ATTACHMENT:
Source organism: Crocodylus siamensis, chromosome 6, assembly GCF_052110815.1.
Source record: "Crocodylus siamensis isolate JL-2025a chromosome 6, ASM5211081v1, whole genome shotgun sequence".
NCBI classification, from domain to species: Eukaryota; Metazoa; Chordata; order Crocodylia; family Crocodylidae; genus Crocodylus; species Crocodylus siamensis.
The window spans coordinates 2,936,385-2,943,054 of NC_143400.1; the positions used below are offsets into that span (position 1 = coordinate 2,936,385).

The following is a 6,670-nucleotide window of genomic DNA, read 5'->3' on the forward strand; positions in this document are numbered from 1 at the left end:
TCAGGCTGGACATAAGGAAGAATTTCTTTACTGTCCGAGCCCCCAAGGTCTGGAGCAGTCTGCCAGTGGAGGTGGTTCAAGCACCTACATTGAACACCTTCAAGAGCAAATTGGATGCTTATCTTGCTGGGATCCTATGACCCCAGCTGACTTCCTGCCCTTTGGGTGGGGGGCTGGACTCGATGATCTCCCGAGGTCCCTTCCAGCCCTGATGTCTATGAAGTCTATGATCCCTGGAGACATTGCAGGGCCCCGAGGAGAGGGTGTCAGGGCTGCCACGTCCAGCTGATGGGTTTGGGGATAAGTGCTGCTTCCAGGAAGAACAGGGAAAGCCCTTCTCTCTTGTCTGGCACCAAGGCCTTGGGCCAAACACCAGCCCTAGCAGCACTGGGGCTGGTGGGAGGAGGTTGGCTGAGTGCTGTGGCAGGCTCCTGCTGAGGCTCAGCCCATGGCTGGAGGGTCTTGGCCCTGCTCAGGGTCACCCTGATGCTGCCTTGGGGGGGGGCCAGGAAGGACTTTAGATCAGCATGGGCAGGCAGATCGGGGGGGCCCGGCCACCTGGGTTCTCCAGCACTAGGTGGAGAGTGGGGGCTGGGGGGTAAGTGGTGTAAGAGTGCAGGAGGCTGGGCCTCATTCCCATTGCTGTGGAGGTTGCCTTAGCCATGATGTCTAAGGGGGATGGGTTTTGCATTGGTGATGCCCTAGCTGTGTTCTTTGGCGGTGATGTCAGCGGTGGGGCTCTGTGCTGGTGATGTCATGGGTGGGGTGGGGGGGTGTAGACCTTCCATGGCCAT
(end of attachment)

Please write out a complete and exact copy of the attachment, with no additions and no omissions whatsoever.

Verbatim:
Source organism: Crocodylus siamensis, chromosome 6, assembly GCF_052110815.1.
Source record: "Crocodylus siamensis isolate JL-2025a chromosome 6, ASM5211081v1, whole genome shotgun sequence".
NCBI classification, from domain to species: Eukaryota; Metazoa; Chordata; order Crocodylia; family Crocodylidae; genus Crocodylus; species Crocodylus siamensis.
The window spans coordinates 2,936,385-2,943,054 of NC_143400.1; the positions used below are offsets into that span (position 1 = coordinate 2,936,385).

The following is a 6,670-nucleotide window of genomic DNA, read 5'->3' on the forward strand; positions in this document are numbered from 1 at the left end:
TCAGGCTGGACATAAGGAAGAATTTCTTTACTGTCCGAGCCCCCAAGGTCTGGAGCAGTCTGCCAGTGGAGGTGGTTCAAGCACCTACATTGAACACCTTCAAGAGCAAATTGGATGCTTATCTTGCTGGGATCCTATGACCCCAGCTGACTTCCTGCCCTTTGGGTGGGGGGCTGGACTCGATGATCTCCCGAGGTCCCTTCCAGCCCTGATGTCTATGAAGTCTATGATCCCTGGAGACATTGCAGGGCCCCGAGGAGAGGGTGTCAGGGCTGCCACGTCCAGCTGATGGGTTTGGGGATAAGTGCTGCTTCCAGGAAGAACAGGGAAAGCCCTTCTCTCTTGTCTGGCACCAAGGCCTTGGGCCAAACACCAGCCCTAGCAGCACTGGGGCTGGTGGGAGGAGGTTGGCTGAGTGCTGTGGCAGGCTCCTGCTGAGGCTCAGCCCATGGCTGGAGGGTCTTGGCCCTGCTCAGGGTCACCCTGATGCTGCCTTGGGGGGGGGCCAGGAAGGACTTTAGATCAGCATGGGCAGGCAGATCGGGGGGGCCCGGCCACCTGGGTTCTCCAGCACTAGGTGGAGAGTGGGGGCTGGGGGGTAAGTGGTGTAAGAGTGCAGGAGGCTGGGCCTCATTCCCATTGCTGTGGAGGTTGCCTTAGCCATGATGTCTAAGGGGGATGGGTTTTGCATTGGTGATGCCCTAGCTGTGTTCTTTGGCGGTGATGTCAGCGGTGGGGCTCTGTGCTGGTGATGTCATGGGTGGGGTGGGGGGGTGTAGACCTTCCATGGCCAT